The show starts off with Ozzy nearly assaulting the microphone, gripping onto it for dear life, hair flying everywhere. His shirt’s opened and head thrashing every possible moment, jumping around like a madman. Where by his own energy and oddness or a product of the metal 70s time, only he knows.

I imagine the venue as a bigger basement. On one hand, the scene looks simple and a little dingy. A wooden stage, people clustered around. Something is left to be desired – and right now what’s filling that void is Black Sabbath. The band themselves, this could be another casual Monday night practice. Dressed like average rock-metal dudes of the time, the most gaudy thing is large silver cross necklace that guitarist Tony Ioomi is still seen wearing a version of in recent shows. There’s nothing draped behind them, no Kiss-like makeup and costumes. Just the speakers, the musicians and the music. What more do you really need, when it boils down to that?

From left to right: Tony Iommi, Ozzy Osbourne, Geezer Butler and Bill Ward 

Osbourne’s voice is gravelly and, at parts, forced deeper than it should be. But then he belts “You push the needle in,” and his voice goes soaring. Iommi’s hair almost touching the fretboard as he bobs his head in time with the beat. His fingers and hands gliding with the same ease that Osbourne’s voice seems to fly. Geezer Butler, the bassist, his hair even longer than Iommi’s and his ‘stash more full, seems to lose himself in the tunes, smoothly playing alongside his bandmates, moving with a steady energy.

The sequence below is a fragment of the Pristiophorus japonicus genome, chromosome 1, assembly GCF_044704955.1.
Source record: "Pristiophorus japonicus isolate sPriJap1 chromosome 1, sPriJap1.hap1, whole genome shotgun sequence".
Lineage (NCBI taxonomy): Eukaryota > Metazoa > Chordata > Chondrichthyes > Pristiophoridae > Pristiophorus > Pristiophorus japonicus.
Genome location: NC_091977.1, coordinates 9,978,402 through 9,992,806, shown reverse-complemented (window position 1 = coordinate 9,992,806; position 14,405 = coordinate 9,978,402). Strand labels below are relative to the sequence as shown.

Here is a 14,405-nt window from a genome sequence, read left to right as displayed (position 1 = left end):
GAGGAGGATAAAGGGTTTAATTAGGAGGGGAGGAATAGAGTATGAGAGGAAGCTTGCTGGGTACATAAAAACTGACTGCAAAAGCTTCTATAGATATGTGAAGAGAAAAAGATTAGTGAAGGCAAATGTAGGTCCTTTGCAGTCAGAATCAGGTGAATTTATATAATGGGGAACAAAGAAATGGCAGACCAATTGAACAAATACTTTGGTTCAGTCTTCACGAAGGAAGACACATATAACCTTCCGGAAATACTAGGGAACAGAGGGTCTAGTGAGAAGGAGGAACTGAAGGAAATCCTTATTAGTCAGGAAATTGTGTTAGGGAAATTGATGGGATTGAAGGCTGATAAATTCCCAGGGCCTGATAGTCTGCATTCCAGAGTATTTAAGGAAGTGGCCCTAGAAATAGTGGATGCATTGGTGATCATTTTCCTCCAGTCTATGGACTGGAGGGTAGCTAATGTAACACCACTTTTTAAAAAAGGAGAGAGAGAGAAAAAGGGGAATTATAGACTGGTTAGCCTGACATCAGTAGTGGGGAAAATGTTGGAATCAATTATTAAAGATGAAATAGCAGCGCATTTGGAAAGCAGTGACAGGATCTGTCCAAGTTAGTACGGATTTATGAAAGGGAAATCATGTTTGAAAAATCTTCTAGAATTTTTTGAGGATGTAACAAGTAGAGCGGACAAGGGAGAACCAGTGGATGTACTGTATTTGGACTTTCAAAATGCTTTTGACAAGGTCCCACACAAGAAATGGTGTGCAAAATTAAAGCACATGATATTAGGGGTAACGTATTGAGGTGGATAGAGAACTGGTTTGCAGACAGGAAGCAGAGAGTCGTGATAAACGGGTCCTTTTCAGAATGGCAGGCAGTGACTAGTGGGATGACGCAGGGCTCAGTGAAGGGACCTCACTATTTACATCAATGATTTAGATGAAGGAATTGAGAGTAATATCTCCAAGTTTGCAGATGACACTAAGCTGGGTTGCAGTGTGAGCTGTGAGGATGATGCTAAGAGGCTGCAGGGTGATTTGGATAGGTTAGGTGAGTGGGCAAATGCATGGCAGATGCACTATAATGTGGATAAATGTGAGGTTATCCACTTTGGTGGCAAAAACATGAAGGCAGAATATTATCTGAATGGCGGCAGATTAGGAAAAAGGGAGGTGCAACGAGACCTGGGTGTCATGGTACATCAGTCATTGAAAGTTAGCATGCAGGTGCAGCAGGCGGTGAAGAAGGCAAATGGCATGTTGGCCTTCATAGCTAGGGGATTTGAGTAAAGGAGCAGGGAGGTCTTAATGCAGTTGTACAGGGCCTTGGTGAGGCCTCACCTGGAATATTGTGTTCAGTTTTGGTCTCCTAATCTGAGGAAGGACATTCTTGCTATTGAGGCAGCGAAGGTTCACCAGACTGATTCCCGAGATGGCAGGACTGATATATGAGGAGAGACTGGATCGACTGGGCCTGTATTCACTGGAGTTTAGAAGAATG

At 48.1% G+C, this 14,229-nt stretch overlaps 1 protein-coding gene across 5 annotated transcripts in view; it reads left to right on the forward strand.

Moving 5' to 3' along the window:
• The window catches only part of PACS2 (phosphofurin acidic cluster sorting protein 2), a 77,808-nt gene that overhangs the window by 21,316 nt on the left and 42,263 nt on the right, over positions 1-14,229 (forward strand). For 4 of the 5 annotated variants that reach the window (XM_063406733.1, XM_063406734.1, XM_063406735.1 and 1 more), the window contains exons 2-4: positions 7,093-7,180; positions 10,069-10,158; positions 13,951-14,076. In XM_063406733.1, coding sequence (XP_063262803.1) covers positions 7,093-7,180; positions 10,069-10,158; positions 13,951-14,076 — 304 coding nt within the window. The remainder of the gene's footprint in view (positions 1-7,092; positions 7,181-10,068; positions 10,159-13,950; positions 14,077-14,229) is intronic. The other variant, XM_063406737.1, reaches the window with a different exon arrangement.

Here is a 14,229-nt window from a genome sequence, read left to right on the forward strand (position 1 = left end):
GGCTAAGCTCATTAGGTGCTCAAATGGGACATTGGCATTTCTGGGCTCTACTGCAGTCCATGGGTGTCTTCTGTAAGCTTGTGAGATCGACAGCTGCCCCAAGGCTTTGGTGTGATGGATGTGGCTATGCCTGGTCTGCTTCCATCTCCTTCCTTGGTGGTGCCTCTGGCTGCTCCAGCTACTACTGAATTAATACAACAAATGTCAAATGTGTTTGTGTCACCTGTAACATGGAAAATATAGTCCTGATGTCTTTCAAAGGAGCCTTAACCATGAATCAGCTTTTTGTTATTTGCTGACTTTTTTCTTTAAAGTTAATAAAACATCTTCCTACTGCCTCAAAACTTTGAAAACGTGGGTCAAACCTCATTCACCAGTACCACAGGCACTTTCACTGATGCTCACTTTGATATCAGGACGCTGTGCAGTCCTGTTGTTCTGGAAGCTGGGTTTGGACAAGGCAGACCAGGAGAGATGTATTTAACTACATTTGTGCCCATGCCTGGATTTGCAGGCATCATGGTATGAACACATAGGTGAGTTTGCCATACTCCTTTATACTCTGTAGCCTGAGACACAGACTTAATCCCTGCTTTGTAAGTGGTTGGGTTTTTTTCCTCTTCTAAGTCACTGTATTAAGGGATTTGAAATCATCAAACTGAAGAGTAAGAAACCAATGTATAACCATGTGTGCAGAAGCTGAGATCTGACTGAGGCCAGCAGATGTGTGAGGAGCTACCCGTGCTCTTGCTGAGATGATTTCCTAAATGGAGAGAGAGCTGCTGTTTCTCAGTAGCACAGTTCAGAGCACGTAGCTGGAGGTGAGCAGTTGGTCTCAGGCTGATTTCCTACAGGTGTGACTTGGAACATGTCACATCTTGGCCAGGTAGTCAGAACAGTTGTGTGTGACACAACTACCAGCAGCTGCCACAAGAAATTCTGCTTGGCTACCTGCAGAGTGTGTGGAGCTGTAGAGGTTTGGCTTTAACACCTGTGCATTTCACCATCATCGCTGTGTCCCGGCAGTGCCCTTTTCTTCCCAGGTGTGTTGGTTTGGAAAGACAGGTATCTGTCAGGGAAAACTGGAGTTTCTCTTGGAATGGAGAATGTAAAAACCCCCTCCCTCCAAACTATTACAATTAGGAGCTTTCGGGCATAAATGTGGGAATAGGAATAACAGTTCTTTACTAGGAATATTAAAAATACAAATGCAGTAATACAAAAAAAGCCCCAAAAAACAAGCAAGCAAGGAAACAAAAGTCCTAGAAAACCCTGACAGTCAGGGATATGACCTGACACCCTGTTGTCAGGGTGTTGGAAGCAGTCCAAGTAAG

Eventually, the stage is bathed in blue lights and Ozzy starts by suggesting everyone clap. He then later screams into his mic, “If someone’s not clapping I can see it,” taking on a much more aggressive tone. Drummer Bill Ward’s hair is sticking to his skin, his face dripping and glossy with sweat. But still he bends with the rhythm, setting the time and beating the drums like they stole his girl (or, knowing Black Sabbath, probably his drugs).


And that’s when it starts. The first repeated two notes of one of their arguably most popular song, “Iron Man”.  Closing his eyes, Ozzy opens his mouth wide and belts out the opening lines, “As he lost his mind/Can he see or is he blind?”. Photographers kneel and sit, rapidly firing shots of Ozzy and the band as the instrumentals rage on, fingers seeming to fly all over the instruments and Ozzy trashing his head in the beat like nobody else was watching.

Sabbath’s first album – Black Sabbath

They sing the classics, then some other more interesting B-sides. Iommi seems to reach nirvana as his fingers roll up and down the frets like he owned them, like they were his. Like it was an extension of himself, seeming to make up for the digits he’s missing on two of his fingers. The intro on the record is a rainstorm but here Iommi shows off his talents instead. A not unwelcome change. Ozzy’s presences grows as he states “What is this that stands before me?” A revolution of a line off the first track of their first actual album. He becomes the dark figure standing there, a demonic energy, the vibes of something more than meets the eye. His face is one of pain. The lights on stage have all but fled. When Ozzy belts the desperate scream of “Oh, no!” his voice cracks and his face contorts in a way that makes you believe he is actually about to cry.

It’s not until about halfway through the performance that Ozzy seems to lose his shit on stage. What once was an awkward head bob is now a full fledged seizure.  


Black Sabbath ends with the song “Jack the Stripper/Fairies Wear Boots”, all of them sweat-drenched and jamming, the show one long casual performance – the music speaking for itself without flashy add-ons like a made-for-TV deal.